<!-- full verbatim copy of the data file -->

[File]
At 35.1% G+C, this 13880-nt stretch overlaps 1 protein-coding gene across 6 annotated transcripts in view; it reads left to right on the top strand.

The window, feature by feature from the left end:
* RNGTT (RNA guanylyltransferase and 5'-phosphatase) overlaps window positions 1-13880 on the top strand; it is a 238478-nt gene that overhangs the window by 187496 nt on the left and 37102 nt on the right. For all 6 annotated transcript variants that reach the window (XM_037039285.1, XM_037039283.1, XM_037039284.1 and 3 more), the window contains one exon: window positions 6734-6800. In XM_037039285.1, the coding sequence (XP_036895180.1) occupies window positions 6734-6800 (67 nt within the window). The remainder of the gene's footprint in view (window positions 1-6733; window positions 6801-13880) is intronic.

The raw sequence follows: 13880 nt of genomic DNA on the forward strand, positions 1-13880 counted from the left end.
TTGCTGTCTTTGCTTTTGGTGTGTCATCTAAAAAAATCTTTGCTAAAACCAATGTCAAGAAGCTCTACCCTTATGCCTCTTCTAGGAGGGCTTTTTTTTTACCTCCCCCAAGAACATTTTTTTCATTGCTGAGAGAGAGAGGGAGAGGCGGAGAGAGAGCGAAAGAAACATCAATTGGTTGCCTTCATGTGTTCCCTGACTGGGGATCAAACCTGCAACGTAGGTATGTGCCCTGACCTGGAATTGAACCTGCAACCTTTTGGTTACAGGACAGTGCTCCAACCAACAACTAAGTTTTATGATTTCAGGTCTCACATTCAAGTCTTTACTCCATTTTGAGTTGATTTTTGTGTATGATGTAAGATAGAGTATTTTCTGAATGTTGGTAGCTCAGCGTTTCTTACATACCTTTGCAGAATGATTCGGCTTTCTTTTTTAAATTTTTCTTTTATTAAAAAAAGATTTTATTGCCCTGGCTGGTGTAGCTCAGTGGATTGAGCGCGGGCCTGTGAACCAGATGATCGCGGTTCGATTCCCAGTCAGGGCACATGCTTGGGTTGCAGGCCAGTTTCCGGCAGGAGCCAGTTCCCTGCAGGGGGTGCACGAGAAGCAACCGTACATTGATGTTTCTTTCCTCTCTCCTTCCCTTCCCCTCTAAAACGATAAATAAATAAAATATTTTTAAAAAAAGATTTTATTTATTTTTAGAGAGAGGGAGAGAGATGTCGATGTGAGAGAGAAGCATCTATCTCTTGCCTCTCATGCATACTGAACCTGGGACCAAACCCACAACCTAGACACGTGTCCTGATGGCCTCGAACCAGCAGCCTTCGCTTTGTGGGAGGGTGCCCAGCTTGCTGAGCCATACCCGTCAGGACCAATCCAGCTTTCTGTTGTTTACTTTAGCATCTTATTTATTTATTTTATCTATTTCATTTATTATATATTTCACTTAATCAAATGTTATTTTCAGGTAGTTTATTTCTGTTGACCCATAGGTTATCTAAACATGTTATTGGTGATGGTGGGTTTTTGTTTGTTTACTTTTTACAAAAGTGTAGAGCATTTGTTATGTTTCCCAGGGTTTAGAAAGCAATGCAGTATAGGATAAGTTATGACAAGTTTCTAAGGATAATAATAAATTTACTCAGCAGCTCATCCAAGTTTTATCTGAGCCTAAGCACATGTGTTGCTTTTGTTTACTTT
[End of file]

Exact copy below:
At 35.1% G+C, this 13880-nt stretch overlaps 1 protein-coding gene across 6 annotated transcripts in view; it reads left to right on the top strand.

The window, feature by feature from the left end:
* RNGTT (RNA guanylyltransferase and 5'-phosphatase) overlaps window positions 1-13880 on the top strand; it is a 238478-nt gene that overhangs the window by 187496 nt on the left and 37102 nt on the right. For all 6 annotated transcript variants that reach the window (XM_037039285.1, XM_037039283.1, XM_037039284.1 and 3 more), the window contains one exon: window positions 6734-6800. In XM_037039285.1, the coding sequence (XP_036895180.1) occupies window positions 6734-6800 (67 nt within the window). The remainder of the gene's footprint in view (window positions 1-6733; window positions 6801-13880) is intronic.

The raw sequence follows: 13880 nt of genomic DNA on the forward strand, positions 1-13880 counted from the left end.
TTGCTGTCTTTGCTTTTGGTGTGTCATCTAAAAAAATCTTTGCTAAAACCAATGTCAAGAAGCTCTACCCTTATGCCTCTTCTAGGAGGGCTTTTTTTTTACCTCCCCCAAGAACATTTTTTTCATTGCTGAGAGAGAGAGGGAGAGGCGGAGAGAGAGCGAAAGAAACATCAATTGGTTGCCTTCATGTGTTCCCTGACTGGGGATCAAACCTGCAACGTAGGTATGTGCCCTGACCTGGAATTGAACCTGCAACCTTTTGGTTACAGGACAGTGCTCCAACCAACAACTAAGTTTTATGATTTCAGGTCTCACATTCAAGTCTTTACTCCATTTTGAGTTGATTTTTGTGTATGATGTAAGATAGAGTATTTTCTGAATGTTGGTAGCTCAGCGTTTCTTACATACCTTTGCAGAATGATTCGGCTTTCTTTTTTAAATTTTTCTTTTATTAAAAAAAGATTTTATTGCCCTGGCTGGTGTAGCTCAGTGGATTGAGCGCGGGCCTGTGAACCAGATGATCGCGGTTCGATTCCCAGTCAGGGCACATGCTTGGGTTGCAGGCCAGTTTCCGGCAGGAGCCAGTTCCCTGCAGGGGGTGCACGAGAAGCAACCGTACATTGATGTTTCTTTCCTCTCTCCTTCCCTTCCCCTCTAAAACGATAAATAAATAAAATATTTTTAAAAAAAGATTTTATTTATTTTTAGAGAGAGGGAGAGAGATGTCGATGTGAGAGAGAAGCATCTATCTCTTGCCTCTCATGCATACTGAACCTGGGACCAAACCCACAACCTAGACACGTGTCCTGATGGCCTCGAACCAGCAGCCTTCGCTTTGTGGGAGGGTGCCCAGCTTGCTGAGCCATACCCGTCAGGACCAATCCAGCTTTCTGTTGTTTACTTTAGCATCTTATTTATTTATTTTATCTATTTCATTTATTATATATTTCACTTAATCAAATGTTATTTTCAGGTAGTTTATTTCTGTTGACCCATAGGTTATCTAAACATGTTATTGGTGATGGTGGGTTTTTGTTTGTTTACTTTTTACAAAAGTGTAGAGCATTTGTTATGTTTCCCAGGGTTTAGAAAGCAATGCAGTATAGGATAAGTTATGACAAGTTTCTAAGGATAATAATAAATTTACTCAGCAGCTCATCCAAGTTTTATCTGAGCCTAAGCACATGTGTTGCTTTTGTTTACTTT